Minute Meditation on the Manifestations of the “Existential Vacuum” in Popular, American Culture: The Song “Is That All There Is?”

The Title of the Song by Peggy Lee
Jerry Leiber and Mike Stoller wrote the lyrics to the soul-searching song “Is That All There Is?” It was made popular in American culture by Peggy Lee in 1969. The song’s major theme is there must be something more to life than that big, beautiful house; that nice car, that fine woman; that handsome man; that well-paying job; expensive jewelry and even death itself.
When a person finally “has it all,” then, deep inside, “welling up” from within, the profound human questions, the existential questions, come to the surface, to consciousness: “Is that all there is?” “Isn’t there more to life than that?” That pursuit is not everything it was made out to be! As Viktor Frank notes in his book The Unheard Cry for Meaning, when such a person finally achieves “success,” “having it all,” then that person, being dissatisfied, asks, ”’What has all my success been for?'”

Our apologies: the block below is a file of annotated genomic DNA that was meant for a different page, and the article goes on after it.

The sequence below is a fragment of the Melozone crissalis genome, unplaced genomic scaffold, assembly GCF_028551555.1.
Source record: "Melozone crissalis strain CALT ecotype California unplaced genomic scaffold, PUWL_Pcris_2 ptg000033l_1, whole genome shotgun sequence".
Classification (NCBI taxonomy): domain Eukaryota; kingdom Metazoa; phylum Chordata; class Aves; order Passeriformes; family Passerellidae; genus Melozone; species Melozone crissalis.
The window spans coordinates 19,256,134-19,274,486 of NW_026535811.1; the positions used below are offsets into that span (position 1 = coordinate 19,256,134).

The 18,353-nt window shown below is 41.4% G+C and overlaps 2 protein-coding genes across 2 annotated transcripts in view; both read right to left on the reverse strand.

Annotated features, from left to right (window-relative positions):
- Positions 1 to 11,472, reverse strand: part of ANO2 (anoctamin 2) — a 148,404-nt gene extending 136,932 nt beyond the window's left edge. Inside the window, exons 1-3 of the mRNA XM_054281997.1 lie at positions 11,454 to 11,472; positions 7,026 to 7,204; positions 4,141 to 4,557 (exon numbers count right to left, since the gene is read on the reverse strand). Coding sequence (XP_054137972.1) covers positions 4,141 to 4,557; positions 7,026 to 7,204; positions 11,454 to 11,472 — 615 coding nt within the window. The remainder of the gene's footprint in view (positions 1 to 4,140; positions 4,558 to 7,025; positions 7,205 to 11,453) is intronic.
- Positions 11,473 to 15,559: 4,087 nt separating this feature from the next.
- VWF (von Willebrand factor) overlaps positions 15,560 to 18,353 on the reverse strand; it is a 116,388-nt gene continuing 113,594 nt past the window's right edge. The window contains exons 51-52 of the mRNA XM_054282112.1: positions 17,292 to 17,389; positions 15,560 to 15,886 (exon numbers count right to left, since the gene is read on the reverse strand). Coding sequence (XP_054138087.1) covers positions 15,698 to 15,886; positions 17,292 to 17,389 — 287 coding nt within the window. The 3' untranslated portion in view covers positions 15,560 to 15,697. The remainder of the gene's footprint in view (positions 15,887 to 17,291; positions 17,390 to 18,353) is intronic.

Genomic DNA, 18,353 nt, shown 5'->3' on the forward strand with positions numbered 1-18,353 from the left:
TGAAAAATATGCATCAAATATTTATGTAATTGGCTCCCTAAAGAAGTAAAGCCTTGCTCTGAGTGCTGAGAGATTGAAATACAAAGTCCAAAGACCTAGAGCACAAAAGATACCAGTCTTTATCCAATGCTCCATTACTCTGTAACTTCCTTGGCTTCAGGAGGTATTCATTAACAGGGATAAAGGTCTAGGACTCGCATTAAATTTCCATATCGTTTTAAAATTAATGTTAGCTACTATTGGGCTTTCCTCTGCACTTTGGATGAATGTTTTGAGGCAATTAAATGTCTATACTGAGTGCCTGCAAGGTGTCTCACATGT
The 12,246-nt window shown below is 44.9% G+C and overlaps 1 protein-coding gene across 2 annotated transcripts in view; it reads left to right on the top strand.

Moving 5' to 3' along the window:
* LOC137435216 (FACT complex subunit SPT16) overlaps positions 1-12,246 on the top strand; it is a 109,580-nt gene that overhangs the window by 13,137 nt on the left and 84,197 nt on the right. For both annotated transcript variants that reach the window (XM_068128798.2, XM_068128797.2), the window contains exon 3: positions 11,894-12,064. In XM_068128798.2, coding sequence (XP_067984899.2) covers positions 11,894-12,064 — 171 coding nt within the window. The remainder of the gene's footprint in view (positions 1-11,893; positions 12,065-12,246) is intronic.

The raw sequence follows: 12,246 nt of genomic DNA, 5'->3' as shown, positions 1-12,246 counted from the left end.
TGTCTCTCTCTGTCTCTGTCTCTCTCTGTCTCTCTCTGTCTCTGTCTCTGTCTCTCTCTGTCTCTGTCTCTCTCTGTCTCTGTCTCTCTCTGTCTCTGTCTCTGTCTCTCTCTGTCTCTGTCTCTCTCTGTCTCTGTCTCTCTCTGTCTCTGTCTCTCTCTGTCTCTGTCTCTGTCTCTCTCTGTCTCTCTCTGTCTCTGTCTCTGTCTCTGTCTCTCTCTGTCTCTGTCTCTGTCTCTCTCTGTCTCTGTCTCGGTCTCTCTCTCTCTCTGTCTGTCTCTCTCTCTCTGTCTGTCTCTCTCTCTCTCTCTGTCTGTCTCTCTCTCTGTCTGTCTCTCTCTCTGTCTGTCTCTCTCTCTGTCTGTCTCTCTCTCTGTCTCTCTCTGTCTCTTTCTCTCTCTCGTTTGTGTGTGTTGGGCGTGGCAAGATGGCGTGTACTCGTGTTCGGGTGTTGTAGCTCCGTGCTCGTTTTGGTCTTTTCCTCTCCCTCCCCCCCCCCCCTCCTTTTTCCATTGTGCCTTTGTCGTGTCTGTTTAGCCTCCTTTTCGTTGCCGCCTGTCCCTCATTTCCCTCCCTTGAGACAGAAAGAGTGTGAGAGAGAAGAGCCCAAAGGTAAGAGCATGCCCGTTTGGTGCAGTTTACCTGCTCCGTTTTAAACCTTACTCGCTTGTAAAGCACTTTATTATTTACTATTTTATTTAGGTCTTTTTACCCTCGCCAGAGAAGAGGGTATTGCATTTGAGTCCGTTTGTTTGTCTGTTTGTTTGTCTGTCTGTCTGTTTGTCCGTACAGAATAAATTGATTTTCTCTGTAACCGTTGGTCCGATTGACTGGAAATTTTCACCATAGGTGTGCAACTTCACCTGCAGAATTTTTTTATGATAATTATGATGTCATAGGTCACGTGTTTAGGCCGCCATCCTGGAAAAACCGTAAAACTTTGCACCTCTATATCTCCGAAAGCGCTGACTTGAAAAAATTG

Then comes the “haunting” line of the song: “I had the feeling that something was missing. I don’t know what….” Might that feeling be, in Frankl’s words, “the existential vacuum,” the experience of an inner emptiness, a lack or loss “of an ultimate meaning to one’s existence that would make life worthwhile[?]”
The song is very thought-provoking, introspective. I dare you to listen to it, focusing on the lyrics! Then ask yourself, “What’s it all about?” “Is there a meaning to life?” Is it, in the words of William Shakespeare, “a tale told by an idiot, full of sound and fury, signifying nothing?” I think not!

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